- April 4, 2014
- By Michelle Tyer / Southwestern Baptist Theological Seminary
FORT WORTH (BP)—Friends who know Putti Sok say her passion for Jesus Christ and desire to share her faith are even more recognizable than the longboard she frequently rides or the flowers she often wears in her hair.
But just a few years ago, she had not even heard the gospel message.
Sok’s parents are both Cambodian, but she was born in Long Beach, Calif., and grew up in Dallas. Despite being raised in the United States, Cambodian culture still influenced her life.
“As a young girl, I saw myself as a Cambodian Buddhist,” Sok said. “Why? Because my parents told me.”
Confused by parents' Buddhism
Cambodia is about 95 percent Buddhist, Sok noted, and her family continued to carry out the religion’s traditions when they came to America. But those traditions meant little to Sok.
“As for the meaning behind what we did in the Buddhist belief, it was confusing to me,” she said. “I didn’t really understand it.”
Sok considered Buddhism a ritual that came with the culture, just as she saw Christianity as a religion only for Americans.
In junior high and high school, Sok began to realize religion is a decision and not inherited culturally. But instead of choosing between Buddhism and Christianity, she became what she calls an “evangelistic atheist” who asked others what they believed about God, challenging them to try to convince her God exists.
Friends at Baptist Student Ministry
Beginning her college education at the University of Texas at Arlington in 2008, one of Sok’s goals was to build deep relationships. Baptist Student Ministry on campus.She succeeded as she made many friends, several of them Christians active in the
Despite differing beliefs, Sok participated in Bible studies and attended church with her friends, whom she says were faithful in telling her about Christ.
“They shared the gospel with me over and over again,” she said.
At times, Sok served others in their community alongside her Christian friends, doing chores or other projects for those they met. While her friends would tell those they served they did it because they wanted to show Christ’s love, Sok could only say she served because of her love.
“It wasn’t until later that I saw everything I was doing was becoming meaningless and in vain if it didn’t have eternal meaning,” she said.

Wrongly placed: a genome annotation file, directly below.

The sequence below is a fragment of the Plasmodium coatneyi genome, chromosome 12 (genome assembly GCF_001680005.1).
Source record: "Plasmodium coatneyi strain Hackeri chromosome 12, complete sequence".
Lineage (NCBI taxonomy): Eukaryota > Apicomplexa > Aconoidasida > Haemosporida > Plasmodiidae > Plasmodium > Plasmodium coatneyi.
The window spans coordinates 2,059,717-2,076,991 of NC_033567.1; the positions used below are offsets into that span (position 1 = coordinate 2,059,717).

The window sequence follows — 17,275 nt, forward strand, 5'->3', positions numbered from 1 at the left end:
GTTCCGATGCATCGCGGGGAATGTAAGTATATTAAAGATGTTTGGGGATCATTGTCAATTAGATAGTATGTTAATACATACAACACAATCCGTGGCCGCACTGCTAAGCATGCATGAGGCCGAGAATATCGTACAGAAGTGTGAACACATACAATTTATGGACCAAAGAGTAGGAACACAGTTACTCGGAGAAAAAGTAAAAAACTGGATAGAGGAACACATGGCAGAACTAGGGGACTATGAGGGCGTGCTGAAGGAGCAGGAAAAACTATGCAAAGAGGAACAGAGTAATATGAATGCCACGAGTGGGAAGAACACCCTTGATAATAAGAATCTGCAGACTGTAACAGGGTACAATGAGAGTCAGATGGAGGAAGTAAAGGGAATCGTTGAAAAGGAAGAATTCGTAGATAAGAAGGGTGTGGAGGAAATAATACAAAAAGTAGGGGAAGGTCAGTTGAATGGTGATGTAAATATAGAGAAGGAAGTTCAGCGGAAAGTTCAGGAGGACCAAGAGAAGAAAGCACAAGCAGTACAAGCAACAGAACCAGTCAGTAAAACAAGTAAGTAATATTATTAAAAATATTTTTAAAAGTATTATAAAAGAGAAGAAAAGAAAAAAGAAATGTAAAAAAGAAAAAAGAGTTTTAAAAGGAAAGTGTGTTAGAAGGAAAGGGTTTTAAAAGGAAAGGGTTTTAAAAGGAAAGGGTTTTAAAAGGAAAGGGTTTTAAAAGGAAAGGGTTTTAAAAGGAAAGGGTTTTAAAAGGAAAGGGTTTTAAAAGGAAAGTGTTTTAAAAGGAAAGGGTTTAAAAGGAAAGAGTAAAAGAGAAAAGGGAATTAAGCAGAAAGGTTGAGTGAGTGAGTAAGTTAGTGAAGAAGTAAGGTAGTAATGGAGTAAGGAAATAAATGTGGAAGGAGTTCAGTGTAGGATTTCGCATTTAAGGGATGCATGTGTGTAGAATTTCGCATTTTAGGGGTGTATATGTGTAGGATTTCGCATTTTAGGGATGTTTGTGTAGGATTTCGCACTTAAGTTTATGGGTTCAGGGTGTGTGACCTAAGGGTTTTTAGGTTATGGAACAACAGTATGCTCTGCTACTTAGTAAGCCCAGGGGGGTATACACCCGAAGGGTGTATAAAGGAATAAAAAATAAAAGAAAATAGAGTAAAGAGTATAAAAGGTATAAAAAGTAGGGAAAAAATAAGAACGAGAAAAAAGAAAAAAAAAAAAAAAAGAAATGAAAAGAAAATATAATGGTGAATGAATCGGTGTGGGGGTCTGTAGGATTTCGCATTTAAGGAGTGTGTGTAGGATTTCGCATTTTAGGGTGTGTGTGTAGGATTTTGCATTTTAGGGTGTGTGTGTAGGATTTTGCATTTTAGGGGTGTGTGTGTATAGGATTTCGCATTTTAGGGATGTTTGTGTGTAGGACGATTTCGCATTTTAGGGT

Sok realized during her sophomore year if God were real, he would be able to hear her prayers. Each night, she began to pray God would help her understand what she heard from her friends and read in the Bible, because it seemed like foolishness to her.
A defining moment
Then one day, Sok entered a closet in the Baptist Student Ministry building that had been turned into a prayer room.
Inside, she found a bowl filled with pieces of paper with the names of students’ spiritually lost friends. One after another, Sok looked at the slips of paper, and over and over again, she found her own name on the slips.
Witnessing the faithfulness of her friends after a full year, despite her previously telling them not to pray for her, Sok burst into tears in the tiny prayer room.
“I told them. I was very adamant about it: ‘Stop praying for me. I’m never going to become a Christian. That’s never going to happen.’ God was softening my heart then, and I started asking God, ‘Please allow me to have this faith that I do not have.’”
The next day, Sok attended a retreat center with the BSM where students heard a guest speaker.
“I felt that God was asking me to respond,” Sok said. “All my questions and concerns and doubts that I had, I finally laid aside, and then that night I prayed to receive Christ.”
The next morning, Sok still felt unsure her decision was enough or genuine. But in her time over the previous year with the BSM, she had heard that the Christian faith bears fruit. She discovered fruit evident in her life after returning to campus.
Desire to share the good news
“All of a sudden, I just had a desire to go and share (the gospel) with people,” Sok said. “God is real, and he has changed my heart.”
After making that decision to follow Christ, Sok decided to follow God’s leading into ministry. Upon completing her undergraduate work at the University of Texas at Arlington, Sok served there as a campus missionary for a year, leading the BSM Friday evangelism group and a dorm ministry. This year, she is serving as a BSM intern with Go Now Missions, discipling student leaders, as well as new believers.
Sok also believed she should continue her education. She enrolled at Southwestern Baptist Theological Seminary in Fort Worth, taking one class this semester. She looks forward to becoming a full-time student studying missiology in the fall and getting involved with evangelism opportunities the seminary provides.
Putti Sok has written several student missions blogs for the Baptist Standard.
Read them here:
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